“…this will not be mine…”

“…the Venerable Ananda said to the Blessed One, “Venerable sir, here a bikkhu is practicing thus: ‘It might not be, and it might not be mine; it will not be, and it will not be mine. What exists, what has come to be, that I am abandoning.’ Thus he obtains equanimity. Venerable sir, does such a bhikkhu attain Nibbana?”

— From The Island

I’ve been reading The Island by Ajahn Pasanno and Ajahn Amaro and I’ve learned so much. The passage above was found in a section of the book that discusses stream entry and this section is talking about non-attachment to various states (the Buddha goes on to answer Ananda by saying that the monk who gains equanimity by this method may attain Nibbana IF they don’t get attached to the state of equanimity!). I found three or four variations of this “practice” in that chapter and it got me thinking — what an interesting version of “Neti-Neti” and if a ‘bikkhu [was] practicing thus’ perhaps this set of phrases could be used to push deeper into the states of mind that arise in meditation (see the recent post – Going Beyond Apparent Stillness).

I decided to give this meditation a try. I sat on the cushion and settled in. I started with the basic breathing meditation as found in the Four Foundations of Mindfulness: focussing on the breath and noting ‘breathing in short’, ‘breathing out short’, ‘breathing in long, breathing out long’, ‘breathing in mindful of the entire body’, etc. until I felt quite steady and grounded. And then I began…

“It might not be, and it might not be mine; it will not be and it will not be mine…” At first the “might not” didn’t seem right. I could intellectually understand the “will not” because all things are impermanent, so whatever is arising in experience eventually will cease to be and saying “… it will not be, it will not be mine” is a simple direct reminder of this — so what’s up with the “might not”?  I didn’t trouble myself too much with it, but simply continued on. *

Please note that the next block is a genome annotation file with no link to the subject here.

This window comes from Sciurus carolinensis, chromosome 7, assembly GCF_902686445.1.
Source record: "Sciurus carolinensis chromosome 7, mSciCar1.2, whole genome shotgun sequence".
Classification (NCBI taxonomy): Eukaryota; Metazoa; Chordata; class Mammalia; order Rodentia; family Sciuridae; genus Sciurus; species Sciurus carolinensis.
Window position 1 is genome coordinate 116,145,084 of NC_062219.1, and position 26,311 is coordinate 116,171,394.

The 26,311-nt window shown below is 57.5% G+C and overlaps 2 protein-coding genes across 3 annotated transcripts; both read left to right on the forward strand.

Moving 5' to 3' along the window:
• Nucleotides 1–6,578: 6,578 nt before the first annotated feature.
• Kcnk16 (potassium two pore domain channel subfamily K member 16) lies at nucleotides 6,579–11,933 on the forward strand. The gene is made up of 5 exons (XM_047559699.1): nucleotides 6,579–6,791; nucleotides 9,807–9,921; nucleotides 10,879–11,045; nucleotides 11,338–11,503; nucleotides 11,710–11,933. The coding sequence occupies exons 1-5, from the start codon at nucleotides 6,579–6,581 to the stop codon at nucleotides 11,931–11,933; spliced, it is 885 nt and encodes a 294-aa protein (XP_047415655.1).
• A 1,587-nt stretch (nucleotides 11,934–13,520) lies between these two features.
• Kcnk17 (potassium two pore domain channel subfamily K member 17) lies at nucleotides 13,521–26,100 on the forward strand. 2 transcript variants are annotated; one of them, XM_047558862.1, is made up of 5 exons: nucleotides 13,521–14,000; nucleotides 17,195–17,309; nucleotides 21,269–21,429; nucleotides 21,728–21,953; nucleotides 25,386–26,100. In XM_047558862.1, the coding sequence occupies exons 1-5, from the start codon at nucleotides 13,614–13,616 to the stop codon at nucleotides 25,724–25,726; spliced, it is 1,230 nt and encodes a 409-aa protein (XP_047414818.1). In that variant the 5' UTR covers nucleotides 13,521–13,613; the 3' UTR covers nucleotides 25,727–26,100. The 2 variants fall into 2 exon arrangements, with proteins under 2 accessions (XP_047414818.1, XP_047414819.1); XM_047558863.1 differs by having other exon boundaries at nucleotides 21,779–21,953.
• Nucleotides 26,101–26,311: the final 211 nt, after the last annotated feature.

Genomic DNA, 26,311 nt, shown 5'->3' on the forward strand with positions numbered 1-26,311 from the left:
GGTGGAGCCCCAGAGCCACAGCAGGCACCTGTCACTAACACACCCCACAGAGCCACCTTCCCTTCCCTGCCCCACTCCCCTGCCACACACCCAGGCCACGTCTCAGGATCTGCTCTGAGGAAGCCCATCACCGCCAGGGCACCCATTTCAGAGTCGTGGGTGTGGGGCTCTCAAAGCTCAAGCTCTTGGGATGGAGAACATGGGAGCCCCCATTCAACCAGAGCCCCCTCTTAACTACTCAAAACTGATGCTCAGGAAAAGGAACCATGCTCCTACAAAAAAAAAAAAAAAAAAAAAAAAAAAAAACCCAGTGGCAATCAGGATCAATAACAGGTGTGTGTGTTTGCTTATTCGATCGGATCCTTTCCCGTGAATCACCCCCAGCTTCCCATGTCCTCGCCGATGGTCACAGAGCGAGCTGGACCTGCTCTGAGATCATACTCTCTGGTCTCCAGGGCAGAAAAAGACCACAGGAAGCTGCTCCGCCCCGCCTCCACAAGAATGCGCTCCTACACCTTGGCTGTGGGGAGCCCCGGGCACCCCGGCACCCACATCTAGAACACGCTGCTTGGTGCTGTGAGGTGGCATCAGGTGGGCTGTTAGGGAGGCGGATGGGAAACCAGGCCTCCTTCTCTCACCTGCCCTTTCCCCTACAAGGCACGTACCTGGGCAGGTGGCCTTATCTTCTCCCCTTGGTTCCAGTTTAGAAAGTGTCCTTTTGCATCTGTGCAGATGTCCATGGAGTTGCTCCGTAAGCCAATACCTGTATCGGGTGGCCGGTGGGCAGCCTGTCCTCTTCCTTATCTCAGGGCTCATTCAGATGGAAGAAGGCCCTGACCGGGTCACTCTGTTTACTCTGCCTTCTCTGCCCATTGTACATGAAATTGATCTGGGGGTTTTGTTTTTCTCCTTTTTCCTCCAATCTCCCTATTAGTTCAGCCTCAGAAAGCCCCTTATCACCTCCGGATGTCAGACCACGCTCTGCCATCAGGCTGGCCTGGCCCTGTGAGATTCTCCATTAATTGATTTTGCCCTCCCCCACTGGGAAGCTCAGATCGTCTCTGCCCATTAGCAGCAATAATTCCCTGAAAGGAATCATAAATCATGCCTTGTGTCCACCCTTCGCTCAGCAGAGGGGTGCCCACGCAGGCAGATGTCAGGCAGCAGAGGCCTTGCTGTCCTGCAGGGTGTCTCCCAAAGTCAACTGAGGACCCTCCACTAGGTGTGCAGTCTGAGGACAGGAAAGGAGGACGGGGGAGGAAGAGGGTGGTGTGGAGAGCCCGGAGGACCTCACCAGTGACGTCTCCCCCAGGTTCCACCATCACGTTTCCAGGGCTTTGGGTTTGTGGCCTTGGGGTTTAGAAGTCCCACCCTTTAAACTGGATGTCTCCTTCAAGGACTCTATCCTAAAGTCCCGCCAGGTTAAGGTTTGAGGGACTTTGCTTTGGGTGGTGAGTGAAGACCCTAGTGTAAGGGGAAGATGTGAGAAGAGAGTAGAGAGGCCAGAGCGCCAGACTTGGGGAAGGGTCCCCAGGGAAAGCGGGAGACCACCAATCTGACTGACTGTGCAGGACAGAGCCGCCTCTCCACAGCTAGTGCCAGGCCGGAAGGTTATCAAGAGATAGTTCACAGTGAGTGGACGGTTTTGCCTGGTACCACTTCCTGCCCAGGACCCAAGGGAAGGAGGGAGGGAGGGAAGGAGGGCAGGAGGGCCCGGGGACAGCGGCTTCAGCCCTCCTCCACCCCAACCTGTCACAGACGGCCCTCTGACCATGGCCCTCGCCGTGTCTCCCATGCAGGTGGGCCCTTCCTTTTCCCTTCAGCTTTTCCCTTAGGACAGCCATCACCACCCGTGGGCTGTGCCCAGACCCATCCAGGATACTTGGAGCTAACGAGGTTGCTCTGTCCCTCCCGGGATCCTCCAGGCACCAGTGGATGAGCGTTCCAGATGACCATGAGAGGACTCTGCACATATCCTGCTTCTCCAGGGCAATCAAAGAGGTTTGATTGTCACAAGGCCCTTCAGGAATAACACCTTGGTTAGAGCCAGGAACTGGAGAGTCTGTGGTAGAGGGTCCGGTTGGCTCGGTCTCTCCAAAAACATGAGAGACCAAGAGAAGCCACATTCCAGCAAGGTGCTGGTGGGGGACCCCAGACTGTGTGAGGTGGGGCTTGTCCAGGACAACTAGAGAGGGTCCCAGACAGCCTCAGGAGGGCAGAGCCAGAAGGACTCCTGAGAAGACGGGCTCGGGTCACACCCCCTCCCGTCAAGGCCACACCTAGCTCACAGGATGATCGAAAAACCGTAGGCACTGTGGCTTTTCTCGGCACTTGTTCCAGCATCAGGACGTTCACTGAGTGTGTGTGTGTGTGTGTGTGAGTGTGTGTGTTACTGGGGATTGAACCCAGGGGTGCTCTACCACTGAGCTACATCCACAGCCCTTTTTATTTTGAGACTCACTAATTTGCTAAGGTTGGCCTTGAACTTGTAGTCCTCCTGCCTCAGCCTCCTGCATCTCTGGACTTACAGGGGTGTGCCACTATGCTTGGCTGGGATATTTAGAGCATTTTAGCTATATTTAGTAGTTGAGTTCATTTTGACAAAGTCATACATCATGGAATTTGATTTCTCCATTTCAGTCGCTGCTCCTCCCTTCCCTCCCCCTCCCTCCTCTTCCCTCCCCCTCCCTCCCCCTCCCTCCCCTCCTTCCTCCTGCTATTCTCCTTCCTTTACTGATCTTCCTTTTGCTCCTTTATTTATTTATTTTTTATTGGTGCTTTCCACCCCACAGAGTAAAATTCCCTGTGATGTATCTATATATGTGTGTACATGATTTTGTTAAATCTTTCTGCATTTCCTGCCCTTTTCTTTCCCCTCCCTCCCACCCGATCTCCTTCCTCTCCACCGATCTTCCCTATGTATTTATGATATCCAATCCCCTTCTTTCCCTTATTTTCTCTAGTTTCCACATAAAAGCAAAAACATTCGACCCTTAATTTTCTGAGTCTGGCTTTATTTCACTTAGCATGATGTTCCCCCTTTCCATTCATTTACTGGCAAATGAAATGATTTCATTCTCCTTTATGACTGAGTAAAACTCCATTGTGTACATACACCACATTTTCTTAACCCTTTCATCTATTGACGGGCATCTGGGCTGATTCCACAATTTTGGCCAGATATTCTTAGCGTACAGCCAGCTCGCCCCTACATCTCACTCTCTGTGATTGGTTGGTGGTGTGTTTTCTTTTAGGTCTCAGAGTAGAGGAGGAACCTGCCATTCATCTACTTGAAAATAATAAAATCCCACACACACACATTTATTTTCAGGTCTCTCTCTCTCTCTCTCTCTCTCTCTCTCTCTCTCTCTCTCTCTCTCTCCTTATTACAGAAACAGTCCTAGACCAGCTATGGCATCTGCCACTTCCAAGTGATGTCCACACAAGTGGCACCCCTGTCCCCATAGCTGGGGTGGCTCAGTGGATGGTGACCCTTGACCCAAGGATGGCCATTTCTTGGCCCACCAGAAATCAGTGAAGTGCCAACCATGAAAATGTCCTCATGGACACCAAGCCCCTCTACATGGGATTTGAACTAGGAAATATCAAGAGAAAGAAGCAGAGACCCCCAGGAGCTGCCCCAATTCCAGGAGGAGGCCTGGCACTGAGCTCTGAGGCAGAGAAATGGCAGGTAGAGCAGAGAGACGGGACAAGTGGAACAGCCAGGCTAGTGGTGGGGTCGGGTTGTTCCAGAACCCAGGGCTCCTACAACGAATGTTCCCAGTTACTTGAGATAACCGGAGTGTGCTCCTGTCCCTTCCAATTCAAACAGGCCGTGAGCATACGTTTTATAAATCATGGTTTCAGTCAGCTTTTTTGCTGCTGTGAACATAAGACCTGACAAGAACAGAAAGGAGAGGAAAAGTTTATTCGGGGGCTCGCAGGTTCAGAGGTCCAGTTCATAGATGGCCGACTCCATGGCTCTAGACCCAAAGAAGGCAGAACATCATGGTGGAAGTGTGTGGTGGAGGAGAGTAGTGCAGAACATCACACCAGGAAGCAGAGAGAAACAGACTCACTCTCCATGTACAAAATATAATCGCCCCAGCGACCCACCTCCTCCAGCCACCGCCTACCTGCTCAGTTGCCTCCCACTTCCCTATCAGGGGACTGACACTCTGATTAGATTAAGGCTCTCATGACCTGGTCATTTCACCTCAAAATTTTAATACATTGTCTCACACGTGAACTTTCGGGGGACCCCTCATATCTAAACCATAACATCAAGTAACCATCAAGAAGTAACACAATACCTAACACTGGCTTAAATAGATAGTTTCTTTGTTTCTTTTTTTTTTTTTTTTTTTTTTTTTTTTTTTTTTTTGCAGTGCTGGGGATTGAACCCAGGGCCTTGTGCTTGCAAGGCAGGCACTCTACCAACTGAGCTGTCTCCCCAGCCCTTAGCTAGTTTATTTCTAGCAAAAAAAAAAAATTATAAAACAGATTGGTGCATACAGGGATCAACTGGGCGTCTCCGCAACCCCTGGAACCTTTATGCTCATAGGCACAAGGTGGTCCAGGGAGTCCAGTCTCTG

“What exists, what has come to be, that I am abandoning.” Now if there ever was a powerful phrase, pointing at absolute release — this might be it. I’d put it right up there with “Gate, gate! Paragate! Parasamgate, Bodhisvaha!” from the Heart Sutta or “From the first, not a thing is” which was Hei Neng’s first teaching. When using this phrase, the object of attention – whatever is arising – is noticed; is identified as having ‘come to be’; and is released. Several things stood out for me in this simple formula: one is that it can be applied to literally anything including internal processes and states that are otherwise hard to work with, another is that it contains the seeds for showing us that anything that has arisen is based on conditions (I started including the phrase “…due to causes and conditions” in my mind), and the final important step is the release that is not a judgement or rejection, it is an open handed letting go — a non-clinging: abandonment.